CNN's Fareed Zakaria discusses his experience with "Trump derangement syndrome," where people's hatred and anger towards the president is so intense that it impairs their judgment. He talks about Obama speechwriters attacking Trump for doing exactly what President Obama would have done in Syria.
"And then came the strike against Syria. On that issue, Trump appears to have listened carefully to his senior national security professionals, reversed his ealier positions, chosen a calibrated response, and acted swiftly. I supported the strike, and pointed out both in print and on air that Trump was finally being presidential because the action 'seemed to reflect a belated recognition from Trump that he can not simply put America first, that the president of the United States must act of behalf of larger interests and ideas.' On the whole, I was critical of the president's larger Syria policy, desribing it as incoherent," Zakaria said.
"From the response on the left, you would have thought I had just endorsed Donald Trump for Pope," the CNN host said. "otherwise thoughtful columnist declared my views to be nonsense. One of them declared on telvision that if I could have sex with this cruise missile attack, he thinks I would do it. A gaggle of former Obama speechwriters discussed how my comments were the stupidest on the subject."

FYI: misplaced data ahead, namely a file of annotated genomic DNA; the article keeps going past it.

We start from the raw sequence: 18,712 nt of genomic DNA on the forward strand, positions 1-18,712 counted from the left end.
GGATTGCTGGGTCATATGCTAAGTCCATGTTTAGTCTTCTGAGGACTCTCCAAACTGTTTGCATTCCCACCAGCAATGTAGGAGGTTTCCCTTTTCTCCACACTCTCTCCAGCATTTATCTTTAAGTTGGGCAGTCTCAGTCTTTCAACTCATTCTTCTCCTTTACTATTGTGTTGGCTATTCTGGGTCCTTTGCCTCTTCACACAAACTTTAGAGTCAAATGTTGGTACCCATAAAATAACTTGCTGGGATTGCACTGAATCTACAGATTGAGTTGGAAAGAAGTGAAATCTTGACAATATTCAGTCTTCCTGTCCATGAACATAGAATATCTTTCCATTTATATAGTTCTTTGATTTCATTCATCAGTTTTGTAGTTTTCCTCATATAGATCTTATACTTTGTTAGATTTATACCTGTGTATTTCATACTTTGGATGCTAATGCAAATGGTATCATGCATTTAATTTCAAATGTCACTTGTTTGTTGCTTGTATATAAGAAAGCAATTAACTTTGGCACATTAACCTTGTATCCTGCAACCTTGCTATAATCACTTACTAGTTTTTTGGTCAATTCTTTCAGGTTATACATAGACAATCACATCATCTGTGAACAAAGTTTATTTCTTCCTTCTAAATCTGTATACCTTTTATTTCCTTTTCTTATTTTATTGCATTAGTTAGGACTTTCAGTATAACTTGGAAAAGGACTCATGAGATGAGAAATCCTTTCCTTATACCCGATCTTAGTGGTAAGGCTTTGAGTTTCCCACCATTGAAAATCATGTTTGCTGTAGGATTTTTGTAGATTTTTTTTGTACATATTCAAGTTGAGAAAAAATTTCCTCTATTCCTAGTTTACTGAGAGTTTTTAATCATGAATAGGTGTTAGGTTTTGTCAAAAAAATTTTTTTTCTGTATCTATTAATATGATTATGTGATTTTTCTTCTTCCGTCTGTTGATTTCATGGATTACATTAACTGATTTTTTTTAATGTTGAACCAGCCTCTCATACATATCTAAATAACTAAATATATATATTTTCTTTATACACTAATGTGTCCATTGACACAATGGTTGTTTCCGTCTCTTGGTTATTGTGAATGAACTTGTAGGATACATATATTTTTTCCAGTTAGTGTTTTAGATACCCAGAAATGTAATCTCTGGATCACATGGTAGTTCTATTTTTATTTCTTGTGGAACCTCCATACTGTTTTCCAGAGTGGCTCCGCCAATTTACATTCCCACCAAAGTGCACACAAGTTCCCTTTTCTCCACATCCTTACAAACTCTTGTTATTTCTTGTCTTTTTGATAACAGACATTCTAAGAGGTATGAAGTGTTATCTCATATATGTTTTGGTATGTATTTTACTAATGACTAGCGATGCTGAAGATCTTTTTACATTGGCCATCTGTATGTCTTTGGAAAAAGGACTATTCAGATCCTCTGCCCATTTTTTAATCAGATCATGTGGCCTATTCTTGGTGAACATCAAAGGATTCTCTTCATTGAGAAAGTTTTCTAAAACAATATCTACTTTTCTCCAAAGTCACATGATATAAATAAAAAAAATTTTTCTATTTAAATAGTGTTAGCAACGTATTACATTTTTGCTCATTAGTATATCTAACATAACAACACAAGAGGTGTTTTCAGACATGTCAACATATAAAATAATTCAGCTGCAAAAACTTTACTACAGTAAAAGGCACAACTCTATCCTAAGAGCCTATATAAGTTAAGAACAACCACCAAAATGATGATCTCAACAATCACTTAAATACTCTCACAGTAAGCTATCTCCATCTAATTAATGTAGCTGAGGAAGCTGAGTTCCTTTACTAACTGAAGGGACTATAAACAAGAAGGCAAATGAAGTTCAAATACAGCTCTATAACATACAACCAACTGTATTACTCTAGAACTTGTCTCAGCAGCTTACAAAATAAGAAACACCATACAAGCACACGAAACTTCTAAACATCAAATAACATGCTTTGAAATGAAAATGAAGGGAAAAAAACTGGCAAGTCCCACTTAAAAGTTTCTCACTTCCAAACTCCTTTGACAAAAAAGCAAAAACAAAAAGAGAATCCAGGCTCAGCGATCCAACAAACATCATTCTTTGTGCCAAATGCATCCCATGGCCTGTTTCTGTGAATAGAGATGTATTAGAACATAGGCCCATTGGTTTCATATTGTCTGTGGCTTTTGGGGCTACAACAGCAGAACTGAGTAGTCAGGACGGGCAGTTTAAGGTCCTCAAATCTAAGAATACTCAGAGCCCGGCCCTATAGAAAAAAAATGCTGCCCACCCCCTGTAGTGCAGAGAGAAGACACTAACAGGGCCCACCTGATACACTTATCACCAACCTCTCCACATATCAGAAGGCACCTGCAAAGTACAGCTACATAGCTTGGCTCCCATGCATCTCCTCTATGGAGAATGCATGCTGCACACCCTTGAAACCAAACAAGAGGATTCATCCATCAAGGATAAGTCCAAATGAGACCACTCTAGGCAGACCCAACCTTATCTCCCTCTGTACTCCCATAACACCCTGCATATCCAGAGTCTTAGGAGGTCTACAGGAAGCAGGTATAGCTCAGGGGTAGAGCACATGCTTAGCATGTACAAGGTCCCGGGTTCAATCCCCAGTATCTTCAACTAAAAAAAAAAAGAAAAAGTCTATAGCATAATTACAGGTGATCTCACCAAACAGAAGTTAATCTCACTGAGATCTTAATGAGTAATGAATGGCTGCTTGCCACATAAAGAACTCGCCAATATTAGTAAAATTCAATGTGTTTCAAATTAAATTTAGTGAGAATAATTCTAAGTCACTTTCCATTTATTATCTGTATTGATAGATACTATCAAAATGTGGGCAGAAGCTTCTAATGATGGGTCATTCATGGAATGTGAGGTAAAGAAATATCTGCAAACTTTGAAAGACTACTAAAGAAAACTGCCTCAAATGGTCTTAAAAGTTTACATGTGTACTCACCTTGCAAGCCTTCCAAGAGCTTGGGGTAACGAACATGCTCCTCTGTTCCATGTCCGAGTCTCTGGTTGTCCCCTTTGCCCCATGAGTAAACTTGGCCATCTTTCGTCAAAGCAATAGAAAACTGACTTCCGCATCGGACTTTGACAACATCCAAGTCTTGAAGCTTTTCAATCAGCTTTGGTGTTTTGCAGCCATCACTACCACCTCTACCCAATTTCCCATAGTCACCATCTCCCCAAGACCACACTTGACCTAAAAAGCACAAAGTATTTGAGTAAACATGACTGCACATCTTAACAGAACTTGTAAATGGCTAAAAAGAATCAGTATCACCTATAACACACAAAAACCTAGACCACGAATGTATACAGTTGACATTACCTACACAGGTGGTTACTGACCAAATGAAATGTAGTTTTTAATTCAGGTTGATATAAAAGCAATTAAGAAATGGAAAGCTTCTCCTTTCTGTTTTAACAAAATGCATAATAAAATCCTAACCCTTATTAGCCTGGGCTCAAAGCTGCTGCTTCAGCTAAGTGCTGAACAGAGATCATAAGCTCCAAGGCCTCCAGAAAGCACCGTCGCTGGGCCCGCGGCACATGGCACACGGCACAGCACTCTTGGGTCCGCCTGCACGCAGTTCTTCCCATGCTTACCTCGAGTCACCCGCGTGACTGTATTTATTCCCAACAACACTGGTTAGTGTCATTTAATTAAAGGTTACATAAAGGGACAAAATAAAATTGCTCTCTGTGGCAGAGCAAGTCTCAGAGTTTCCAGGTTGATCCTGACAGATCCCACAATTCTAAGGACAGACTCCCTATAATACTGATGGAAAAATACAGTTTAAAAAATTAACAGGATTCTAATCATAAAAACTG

He continued: "White House speech writers must have written the lines that Barack Obama spoke... announcing the U.N. deal in which the Syrian regime agreed to give up its chemical weapons stockpile... In other words, the Trump administration watched a violation of Obama's 2013 deal, and enforced it in precisely the manner that Obama had implied, which is why virtually every major Obama foreign policy official, from Hillary Clinton to Thomas Donilon to Leon Panetta to David Petraeus, has supported thhe Trump administration's action."
"Two senior Obama officials I spoke with told me that were Barack Obama still president, he would have likely ordered a strike that was similar if not identical in scope. Presumably, those former speechwriters would then have used different words to describe the same strikes," Zakaria quipped.